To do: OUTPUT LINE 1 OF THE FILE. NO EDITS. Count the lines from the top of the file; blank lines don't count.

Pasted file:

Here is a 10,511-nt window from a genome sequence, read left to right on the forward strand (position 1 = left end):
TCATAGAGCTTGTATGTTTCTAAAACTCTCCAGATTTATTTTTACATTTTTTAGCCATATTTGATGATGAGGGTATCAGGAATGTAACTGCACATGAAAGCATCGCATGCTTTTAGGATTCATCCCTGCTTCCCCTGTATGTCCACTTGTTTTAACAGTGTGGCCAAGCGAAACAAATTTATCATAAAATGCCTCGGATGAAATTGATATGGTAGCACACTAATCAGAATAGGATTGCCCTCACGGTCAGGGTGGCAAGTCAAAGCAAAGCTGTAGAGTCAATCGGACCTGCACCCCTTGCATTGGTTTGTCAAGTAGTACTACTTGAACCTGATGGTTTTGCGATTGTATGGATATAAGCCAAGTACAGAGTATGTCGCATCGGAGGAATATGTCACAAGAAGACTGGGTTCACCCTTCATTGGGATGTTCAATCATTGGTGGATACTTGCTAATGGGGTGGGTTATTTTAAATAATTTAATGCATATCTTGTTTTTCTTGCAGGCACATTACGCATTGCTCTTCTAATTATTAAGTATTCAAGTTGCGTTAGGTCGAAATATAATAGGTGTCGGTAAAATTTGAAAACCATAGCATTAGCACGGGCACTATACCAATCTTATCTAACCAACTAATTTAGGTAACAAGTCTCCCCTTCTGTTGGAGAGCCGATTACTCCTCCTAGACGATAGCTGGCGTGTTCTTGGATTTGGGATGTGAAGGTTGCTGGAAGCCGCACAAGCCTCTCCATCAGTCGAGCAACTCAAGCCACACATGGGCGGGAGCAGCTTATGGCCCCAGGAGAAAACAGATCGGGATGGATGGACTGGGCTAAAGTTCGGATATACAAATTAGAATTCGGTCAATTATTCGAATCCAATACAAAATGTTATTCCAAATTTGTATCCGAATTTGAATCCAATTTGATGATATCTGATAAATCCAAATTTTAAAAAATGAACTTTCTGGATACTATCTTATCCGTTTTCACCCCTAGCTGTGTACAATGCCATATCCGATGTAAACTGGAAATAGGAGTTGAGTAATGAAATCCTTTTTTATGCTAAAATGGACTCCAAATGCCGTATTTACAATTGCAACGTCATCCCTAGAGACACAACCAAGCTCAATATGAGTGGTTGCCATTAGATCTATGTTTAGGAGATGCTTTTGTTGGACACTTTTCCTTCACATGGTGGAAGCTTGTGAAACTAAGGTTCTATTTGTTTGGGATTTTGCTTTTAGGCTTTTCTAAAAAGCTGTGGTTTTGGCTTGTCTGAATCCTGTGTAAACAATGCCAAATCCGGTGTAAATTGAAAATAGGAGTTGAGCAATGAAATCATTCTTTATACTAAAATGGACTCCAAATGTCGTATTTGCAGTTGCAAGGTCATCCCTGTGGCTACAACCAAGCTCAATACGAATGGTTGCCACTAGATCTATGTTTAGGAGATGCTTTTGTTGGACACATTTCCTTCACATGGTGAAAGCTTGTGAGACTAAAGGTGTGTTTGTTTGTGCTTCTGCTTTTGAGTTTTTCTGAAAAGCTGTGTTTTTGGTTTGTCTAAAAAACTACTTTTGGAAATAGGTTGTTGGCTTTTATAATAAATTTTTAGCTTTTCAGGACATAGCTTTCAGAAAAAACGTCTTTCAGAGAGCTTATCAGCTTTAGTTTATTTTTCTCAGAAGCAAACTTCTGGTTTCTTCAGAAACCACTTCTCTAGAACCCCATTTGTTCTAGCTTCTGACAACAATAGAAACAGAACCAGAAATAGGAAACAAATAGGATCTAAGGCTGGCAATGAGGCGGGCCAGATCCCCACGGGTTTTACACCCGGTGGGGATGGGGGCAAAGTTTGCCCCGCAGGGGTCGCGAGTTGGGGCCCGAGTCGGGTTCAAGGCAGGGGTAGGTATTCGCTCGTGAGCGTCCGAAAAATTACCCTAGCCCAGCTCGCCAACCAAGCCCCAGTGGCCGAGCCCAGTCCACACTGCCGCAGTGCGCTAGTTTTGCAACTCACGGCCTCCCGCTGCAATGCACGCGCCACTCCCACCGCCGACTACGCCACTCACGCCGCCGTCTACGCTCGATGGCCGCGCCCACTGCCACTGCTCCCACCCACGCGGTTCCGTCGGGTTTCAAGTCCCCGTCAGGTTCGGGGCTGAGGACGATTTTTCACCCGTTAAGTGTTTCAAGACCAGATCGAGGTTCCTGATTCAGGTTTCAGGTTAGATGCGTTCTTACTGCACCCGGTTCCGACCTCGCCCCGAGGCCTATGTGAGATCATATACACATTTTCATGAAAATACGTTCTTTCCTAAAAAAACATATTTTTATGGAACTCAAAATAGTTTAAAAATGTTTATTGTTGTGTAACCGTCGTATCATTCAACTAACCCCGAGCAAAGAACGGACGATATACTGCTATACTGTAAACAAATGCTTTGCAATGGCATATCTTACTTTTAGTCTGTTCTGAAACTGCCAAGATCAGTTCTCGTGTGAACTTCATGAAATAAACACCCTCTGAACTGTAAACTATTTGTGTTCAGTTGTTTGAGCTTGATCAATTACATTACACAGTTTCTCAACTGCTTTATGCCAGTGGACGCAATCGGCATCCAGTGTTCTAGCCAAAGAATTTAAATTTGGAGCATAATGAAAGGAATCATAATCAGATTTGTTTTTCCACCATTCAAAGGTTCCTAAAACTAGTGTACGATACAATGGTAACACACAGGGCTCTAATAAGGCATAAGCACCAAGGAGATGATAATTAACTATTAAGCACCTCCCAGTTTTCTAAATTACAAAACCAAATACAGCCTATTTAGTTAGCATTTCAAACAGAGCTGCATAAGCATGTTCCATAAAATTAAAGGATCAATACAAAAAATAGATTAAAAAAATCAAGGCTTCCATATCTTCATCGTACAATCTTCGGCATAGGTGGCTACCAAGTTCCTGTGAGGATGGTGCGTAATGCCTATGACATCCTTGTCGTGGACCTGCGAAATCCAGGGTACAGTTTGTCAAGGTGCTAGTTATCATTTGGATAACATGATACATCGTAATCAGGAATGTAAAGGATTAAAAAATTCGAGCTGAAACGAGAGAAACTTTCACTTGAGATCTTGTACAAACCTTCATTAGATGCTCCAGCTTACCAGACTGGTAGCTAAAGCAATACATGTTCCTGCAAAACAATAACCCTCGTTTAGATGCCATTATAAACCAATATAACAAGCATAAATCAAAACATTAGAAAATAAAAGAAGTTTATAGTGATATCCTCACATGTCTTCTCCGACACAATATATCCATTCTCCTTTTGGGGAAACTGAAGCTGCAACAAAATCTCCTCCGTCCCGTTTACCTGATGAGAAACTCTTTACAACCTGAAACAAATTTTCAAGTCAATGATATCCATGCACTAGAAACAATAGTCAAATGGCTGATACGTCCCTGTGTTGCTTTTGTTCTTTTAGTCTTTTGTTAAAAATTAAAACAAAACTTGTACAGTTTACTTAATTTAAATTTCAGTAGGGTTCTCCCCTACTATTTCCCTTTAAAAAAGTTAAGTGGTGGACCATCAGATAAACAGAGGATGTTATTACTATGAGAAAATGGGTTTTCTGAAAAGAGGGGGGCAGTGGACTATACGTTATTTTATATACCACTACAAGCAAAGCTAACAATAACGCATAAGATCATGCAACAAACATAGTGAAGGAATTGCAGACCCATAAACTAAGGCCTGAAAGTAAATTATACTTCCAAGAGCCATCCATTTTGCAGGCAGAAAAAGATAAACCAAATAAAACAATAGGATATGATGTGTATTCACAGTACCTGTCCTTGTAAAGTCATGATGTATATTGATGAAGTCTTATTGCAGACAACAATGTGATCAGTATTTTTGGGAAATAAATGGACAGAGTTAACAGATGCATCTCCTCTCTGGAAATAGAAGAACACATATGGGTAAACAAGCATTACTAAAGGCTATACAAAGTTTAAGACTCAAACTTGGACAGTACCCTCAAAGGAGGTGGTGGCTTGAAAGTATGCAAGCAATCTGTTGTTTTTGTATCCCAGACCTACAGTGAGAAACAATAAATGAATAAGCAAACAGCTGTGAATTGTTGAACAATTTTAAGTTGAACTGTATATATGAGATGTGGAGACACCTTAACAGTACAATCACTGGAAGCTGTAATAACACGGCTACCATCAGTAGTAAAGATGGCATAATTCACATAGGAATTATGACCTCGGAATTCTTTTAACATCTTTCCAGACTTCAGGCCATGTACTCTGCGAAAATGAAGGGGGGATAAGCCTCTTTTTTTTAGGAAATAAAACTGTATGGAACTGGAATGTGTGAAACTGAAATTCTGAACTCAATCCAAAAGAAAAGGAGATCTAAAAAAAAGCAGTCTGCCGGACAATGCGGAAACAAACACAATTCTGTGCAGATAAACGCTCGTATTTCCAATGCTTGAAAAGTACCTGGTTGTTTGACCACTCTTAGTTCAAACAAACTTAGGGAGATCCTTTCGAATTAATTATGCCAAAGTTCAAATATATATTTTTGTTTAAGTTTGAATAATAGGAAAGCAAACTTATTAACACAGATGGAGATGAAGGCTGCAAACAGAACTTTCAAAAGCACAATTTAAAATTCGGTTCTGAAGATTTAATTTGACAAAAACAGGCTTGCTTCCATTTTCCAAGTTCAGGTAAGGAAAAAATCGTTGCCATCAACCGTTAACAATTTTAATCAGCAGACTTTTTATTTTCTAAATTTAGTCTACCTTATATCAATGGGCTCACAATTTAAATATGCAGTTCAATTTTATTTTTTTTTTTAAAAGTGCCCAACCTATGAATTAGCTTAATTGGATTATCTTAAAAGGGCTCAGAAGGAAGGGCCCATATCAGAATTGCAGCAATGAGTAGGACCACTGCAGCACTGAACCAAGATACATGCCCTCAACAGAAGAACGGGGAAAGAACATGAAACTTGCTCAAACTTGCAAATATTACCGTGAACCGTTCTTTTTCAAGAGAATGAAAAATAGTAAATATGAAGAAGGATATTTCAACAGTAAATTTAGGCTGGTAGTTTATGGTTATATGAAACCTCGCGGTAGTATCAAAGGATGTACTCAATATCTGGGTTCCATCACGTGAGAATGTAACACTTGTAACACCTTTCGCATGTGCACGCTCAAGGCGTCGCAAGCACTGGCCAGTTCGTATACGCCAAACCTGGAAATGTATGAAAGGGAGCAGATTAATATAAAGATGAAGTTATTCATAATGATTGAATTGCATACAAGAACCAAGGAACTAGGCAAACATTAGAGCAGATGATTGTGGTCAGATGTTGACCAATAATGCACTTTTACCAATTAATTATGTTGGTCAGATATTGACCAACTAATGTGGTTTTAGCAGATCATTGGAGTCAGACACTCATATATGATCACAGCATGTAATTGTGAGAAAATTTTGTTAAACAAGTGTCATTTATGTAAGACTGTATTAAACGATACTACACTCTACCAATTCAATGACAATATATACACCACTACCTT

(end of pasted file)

Here is a 10,511-nt window from a genome sequence, read left to right on the forward strand (position 1 = left end):